Monday, February 22, 2016

You Go, Girl, But Only So Far

A recent Chicago Tribune commentary by Barbara Risman, a professor of sociology, argued that young women aren't committing to Hillary Clinton because feminism has been a success, and so they haven't encountered the kinds of hurdles their mothers and grandmothers did. The problems they will encounter, she says, are more likely to happen as they leave school and encounter the double work day and the glass ceiling. Until now, all they've heard is "you go, girl!".

Here are a few other news stories that ran at just about the same time as Risman's essay.

From the Washington Post, the remarkably different answers men and women give when asked who’s the smartest in the class. Researchers studying large college biology courses found that men in the classes routinely rated male students as the best, despite objective criteria to the contrary. Women were more even-handed, though still slightly biased toward men.

Women selling products on eBay were paid 20 percent less than men for the same product. New products, still in the package! Auctions with a noticeably female user name got only 89 bids while those with a male name got 100, which would probably account for the lower price paid. Taking it further, the researchers did a second experiment:

[they asked] 116 volunteers to report how much they would pay for an Amazon gift card valued at $100 and sold by either "Brad" or "Alison."

Half of the participants were told the card was being sold by Brad, and the other half were told it was being sold by Alison. Based on the name of the seller alone, the volunteers valued the card sold by Brad at $87.42 and the one sold by Alison at $83.34, on average.

Men and women were just as likely to assign a lower value to Alison's card than Brad's card.
Oh, and the Archbishop of St. Louis wrote a letter to all of his parishes telling them they should examine their Catholic consciences to see whether they should continue to allow the Girl Scouts to use church property for meetings or even buy the girls' cookies. Girl Scouts USA, the letter says, promotes "role models in conflict with Catholic values, such as Gloria Steinem and Betty Friedan." Wow, way to catch up on thinkers from 30 or 40 years ago, Mr. Archbishop. I assumed it would be all about contraception, and maybe the Girl Scouts' recent acceptance of transgender girls, but that wasn't what was mentioned in the printed version of this story from the St Louis Dispatch (which I can't read because it's covered in pop-up surveys). No, the groups that were called out as being in conflict were Amnesty International, the Coalition for Adolescent Girls, and Oxfam.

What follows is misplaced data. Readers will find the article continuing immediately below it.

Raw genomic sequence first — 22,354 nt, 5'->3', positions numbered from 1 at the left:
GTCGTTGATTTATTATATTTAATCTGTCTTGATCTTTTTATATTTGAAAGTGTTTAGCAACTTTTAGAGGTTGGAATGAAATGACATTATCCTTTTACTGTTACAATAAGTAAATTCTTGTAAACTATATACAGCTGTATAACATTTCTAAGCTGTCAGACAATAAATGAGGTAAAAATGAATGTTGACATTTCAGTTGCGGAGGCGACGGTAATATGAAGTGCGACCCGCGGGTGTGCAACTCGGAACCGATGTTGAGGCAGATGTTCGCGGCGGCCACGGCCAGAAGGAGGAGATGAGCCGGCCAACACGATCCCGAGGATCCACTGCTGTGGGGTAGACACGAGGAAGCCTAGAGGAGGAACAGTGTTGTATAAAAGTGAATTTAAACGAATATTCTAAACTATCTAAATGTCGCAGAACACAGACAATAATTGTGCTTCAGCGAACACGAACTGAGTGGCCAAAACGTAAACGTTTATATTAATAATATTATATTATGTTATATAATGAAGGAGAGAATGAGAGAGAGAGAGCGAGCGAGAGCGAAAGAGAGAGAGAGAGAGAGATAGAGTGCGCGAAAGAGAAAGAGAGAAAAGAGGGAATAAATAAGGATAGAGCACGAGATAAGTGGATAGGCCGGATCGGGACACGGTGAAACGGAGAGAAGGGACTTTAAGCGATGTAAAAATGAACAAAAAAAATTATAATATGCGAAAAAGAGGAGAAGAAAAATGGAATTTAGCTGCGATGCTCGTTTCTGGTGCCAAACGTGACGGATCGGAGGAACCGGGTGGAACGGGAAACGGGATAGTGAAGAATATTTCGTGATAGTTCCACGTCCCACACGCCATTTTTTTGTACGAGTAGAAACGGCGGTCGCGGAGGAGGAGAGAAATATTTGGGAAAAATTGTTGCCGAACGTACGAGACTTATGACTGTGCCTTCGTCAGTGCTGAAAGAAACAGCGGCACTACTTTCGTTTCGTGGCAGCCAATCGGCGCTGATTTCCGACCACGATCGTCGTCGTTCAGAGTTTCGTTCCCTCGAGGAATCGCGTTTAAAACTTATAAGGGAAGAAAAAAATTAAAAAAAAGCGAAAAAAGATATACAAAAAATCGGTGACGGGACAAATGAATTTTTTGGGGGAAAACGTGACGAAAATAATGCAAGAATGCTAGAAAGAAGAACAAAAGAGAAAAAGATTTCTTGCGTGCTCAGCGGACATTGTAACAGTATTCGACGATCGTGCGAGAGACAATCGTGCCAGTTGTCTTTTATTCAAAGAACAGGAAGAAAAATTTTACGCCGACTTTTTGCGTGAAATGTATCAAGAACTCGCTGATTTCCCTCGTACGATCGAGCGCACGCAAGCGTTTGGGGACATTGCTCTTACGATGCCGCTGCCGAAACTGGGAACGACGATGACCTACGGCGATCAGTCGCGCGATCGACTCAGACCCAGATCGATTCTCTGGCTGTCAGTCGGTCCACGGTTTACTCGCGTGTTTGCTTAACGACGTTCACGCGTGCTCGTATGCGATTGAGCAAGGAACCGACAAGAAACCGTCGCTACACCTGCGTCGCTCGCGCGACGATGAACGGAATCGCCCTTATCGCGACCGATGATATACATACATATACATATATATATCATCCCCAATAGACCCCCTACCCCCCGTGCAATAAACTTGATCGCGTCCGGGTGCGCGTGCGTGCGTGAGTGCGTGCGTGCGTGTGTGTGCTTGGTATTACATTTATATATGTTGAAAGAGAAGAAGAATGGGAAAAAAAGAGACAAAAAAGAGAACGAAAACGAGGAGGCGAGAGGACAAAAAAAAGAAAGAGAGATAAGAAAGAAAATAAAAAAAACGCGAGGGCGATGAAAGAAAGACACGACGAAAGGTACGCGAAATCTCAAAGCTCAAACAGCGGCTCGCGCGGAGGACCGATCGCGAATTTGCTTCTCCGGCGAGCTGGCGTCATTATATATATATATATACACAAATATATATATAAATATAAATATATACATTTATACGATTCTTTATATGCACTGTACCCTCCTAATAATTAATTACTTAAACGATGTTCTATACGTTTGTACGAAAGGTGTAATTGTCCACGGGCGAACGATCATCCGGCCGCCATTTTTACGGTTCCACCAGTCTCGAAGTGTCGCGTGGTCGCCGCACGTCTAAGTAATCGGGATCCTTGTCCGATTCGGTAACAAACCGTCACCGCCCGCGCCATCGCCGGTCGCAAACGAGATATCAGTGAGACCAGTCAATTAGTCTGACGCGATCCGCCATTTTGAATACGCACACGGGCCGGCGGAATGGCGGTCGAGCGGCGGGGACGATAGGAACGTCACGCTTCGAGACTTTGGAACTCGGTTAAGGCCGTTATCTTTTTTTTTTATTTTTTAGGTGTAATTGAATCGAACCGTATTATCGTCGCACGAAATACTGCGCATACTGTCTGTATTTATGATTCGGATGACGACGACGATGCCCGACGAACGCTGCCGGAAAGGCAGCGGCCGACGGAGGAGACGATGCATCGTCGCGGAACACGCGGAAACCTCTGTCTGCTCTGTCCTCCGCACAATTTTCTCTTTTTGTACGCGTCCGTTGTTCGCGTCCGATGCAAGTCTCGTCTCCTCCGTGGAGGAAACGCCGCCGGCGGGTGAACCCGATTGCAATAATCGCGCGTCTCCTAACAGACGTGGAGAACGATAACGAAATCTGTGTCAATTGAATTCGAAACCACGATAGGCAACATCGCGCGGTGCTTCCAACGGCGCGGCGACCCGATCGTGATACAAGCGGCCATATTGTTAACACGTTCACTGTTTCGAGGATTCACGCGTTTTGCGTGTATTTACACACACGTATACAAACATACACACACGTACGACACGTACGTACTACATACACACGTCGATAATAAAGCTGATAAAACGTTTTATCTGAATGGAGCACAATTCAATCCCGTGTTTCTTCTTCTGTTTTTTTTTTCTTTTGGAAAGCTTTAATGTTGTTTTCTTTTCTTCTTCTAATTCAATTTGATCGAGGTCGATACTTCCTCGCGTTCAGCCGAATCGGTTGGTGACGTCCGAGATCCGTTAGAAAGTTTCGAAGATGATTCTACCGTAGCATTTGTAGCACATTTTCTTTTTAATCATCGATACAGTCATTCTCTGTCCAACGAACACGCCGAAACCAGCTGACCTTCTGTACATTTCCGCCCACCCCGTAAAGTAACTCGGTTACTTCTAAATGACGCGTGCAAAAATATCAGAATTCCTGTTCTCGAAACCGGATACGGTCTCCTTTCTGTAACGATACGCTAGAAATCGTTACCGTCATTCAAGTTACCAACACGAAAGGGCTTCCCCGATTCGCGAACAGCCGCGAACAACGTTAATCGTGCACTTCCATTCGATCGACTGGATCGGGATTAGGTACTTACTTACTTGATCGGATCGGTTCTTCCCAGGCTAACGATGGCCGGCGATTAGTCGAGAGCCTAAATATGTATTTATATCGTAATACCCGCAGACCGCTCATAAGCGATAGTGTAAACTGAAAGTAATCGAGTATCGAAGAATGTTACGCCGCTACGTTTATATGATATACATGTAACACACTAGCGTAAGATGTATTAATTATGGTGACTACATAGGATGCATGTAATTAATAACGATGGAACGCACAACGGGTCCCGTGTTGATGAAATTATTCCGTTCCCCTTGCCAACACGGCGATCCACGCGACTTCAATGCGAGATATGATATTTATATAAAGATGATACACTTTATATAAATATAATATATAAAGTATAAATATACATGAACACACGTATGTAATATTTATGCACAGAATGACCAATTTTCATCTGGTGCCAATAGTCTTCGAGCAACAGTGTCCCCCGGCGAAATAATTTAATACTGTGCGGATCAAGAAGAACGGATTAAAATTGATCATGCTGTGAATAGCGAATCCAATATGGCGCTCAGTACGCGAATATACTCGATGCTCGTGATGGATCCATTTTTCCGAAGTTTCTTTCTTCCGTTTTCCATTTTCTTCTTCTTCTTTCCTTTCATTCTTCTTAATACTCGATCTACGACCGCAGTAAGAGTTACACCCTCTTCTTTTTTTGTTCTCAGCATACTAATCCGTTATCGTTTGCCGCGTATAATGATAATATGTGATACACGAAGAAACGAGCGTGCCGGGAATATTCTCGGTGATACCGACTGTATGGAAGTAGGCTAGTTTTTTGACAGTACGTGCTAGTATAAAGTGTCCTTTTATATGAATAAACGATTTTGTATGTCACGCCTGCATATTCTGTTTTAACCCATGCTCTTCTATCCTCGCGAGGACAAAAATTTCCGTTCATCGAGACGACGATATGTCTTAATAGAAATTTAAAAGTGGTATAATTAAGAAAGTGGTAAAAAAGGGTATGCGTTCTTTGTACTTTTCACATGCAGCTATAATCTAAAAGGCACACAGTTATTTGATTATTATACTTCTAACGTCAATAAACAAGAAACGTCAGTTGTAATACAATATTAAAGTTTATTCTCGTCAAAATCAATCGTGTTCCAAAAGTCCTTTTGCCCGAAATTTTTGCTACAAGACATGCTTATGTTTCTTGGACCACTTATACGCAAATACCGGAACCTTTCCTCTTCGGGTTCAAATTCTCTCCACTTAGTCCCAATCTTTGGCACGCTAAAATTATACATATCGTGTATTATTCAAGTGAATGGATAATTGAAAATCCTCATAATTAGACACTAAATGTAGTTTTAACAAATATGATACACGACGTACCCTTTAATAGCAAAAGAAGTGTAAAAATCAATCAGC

You go, girls, as long as you don't want to be seen as equal, get paid equally, or control your own body and destiny.


Professor Risman's main reason for writing her commentary wasn't to say young women face no discrimination. Instead, she spends most of the piece describing the ways boys and young men face increasing pressure to be part of toxic masculinity. I agree with her on that. 

I just don't appreciate the tendency to rank oppressions, and her article plays into that trap.

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